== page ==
Hydrangea 'Limelight' is a "stop-the-car" kind of shrub that I grow for its chameleon-like quality of changing colors through the seasons. In spring large flower heads (6-12 inches) in bright chartreuse glow in the landscape, then change to cream revealing shades of pink and finally maroon as the light lessens in the fall. I like to dry them for displays or when left on the stem they add winter interest to the garden.
'Limelight' is a speedy grower that will top out at 6 to 8 feet so be sure to give it plenty of room. Choose a site that has light shade to partial sun. Too much shade will result in reduced bloom production. In cool climates you can even plant 'Limelight' in full sun. When is comes to soil, keep in mind that hydrangeas are woodland plants that prefer consistent moisture and well-drained, humus rich soil.
I am a big fan of the mixed border, which is a flowerbed that combines perennials and annuals with shrubs, small trees and roses. It is an excellent planting scheme for any size garden, but is especially suited for smaller spaces where you need to make the most of what you have.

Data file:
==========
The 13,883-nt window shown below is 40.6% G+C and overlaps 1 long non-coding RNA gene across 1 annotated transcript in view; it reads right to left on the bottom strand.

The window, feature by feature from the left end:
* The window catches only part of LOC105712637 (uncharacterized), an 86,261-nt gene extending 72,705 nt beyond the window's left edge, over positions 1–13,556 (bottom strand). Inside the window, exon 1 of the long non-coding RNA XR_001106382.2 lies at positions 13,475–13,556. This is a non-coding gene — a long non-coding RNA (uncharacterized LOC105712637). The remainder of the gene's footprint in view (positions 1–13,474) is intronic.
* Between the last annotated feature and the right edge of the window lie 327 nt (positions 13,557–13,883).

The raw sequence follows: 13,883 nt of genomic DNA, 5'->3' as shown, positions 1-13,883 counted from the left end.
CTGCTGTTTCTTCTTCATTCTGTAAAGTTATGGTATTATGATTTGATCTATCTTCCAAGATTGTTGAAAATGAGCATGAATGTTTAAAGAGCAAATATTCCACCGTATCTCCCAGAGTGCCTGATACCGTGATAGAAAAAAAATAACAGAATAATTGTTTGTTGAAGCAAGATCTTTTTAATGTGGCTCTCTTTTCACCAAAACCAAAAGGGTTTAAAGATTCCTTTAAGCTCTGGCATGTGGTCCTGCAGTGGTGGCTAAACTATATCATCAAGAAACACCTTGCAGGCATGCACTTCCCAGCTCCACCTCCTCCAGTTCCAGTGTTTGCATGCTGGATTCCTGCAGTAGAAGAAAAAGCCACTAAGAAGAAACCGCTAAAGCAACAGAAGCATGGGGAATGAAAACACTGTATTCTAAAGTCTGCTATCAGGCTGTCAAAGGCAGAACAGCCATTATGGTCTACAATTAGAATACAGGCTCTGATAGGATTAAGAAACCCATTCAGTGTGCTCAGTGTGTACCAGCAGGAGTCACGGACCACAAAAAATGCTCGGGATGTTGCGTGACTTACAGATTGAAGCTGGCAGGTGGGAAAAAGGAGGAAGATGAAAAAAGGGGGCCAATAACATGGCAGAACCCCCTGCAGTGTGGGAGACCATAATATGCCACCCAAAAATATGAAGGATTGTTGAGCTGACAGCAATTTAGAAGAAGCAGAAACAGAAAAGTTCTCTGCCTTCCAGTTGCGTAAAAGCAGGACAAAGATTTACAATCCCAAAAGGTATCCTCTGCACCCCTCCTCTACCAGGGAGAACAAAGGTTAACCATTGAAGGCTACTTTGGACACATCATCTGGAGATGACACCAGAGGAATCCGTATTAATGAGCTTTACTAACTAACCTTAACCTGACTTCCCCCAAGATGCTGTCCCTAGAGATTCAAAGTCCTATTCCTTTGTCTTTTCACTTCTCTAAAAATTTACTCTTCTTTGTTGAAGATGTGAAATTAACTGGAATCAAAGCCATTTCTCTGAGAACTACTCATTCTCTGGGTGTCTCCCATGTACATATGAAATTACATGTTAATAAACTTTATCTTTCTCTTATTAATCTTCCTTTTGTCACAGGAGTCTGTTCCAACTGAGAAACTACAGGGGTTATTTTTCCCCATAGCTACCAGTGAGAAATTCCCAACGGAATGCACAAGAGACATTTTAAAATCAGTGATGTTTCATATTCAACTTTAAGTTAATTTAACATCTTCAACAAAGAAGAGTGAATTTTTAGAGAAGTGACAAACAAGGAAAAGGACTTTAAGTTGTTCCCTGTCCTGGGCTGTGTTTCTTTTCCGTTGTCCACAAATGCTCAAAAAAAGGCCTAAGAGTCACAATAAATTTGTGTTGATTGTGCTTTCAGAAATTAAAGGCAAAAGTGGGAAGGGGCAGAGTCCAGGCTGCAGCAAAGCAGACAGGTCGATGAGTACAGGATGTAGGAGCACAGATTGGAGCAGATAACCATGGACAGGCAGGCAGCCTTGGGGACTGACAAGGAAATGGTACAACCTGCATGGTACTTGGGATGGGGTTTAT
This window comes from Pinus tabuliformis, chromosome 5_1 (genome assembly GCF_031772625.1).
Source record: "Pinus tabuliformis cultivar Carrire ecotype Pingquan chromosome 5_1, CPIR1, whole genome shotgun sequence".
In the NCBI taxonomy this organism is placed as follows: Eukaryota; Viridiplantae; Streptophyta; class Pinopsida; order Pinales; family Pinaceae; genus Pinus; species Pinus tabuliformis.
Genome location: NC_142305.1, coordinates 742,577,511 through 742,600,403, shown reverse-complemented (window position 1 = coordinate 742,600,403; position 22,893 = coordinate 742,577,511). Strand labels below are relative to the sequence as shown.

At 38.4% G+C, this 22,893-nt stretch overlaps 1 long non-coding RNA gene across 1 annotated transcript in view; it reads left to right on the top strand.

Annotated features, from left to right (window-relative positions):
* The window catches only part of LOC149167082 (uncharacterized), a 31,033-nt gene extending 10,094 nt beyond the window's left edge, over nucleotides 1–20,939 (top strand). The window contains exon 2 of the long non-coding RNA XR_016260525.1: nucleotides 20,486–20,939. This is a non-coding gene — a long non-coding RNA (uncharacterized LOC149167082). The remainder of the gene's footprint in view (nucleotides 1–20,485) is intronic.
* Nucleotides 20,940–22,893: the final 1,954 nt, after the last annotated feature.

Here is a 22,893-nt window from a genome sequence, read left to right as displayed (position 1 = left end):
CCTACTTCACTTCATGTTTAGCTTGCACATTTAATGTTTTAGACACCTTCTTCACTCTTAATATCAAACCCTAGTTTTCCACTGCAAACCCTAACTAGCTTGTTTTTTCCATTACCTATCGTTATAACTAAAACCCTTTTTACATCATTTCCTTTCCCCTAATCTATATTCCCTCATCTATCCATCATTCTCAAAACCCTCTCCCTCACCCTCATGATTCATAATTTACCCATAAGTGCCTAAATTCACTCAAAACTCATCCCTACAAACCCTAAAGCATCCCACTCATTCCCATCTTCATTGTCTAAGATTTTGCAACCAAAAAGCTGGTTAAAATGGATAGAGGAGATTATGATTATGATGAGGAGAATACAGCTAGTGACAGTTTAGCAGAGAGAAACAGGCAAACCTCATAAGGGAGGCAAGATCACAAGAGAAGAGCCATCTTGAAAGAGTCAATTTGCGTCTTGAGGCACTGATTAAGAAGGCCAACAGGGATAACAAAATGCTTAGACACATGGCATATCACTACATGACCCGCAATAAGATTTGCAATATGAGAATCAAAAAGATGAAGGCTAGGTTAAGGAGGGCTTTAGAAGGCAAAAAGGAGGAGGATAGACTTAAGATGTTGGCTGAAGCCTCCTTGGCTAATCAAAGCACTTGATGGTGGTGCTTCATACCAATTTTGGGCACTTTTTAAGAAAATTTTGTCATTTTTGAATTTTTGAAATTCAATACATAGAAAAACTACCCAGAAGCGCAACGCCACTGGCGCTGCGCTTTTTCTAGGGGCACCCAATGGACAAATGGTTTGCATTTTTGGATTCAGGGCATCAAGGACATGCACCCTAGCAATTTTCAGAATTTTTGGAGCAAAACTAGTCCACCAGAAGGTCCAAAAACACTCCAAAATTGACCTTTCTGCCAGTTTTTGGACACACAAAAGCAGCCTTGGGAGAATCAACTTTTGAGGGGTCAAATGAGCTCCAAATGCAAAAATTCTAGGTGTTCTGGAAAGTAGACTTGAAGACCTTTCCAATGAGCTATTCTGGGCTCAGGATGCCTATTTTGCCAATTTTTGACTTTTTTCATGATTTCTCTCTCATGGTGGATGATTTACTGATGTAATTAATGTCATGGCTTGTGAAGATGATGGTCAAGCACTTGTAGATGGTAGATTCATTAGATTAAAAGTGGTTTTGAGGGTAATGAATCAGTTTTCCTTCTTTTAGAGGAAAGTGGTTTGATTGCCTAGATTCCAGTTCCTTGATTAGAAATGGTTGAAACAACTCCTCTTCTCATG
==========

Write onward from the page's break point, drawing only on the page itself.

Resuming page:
A mixture of plant types will give you year round interest. You can count on annuals for continuous color, perennials for texture and bloom, and small trees for height and focal points. Shrubs play an important role in the mixed border because they build a strong framework and, depending on the varieties you choose, offer brilliant color, impressive flowers and interesting barks.
To achieve all of the above in partially shaded areas I recommend the hydrangea. It is a shrub that has it all - flowers, form and foliage! And it is what I call a "solution plant" because it solves a common gardening problem. In this case the problem is what to grow in those areas that are neither full sun nor full shade, but the in between spots.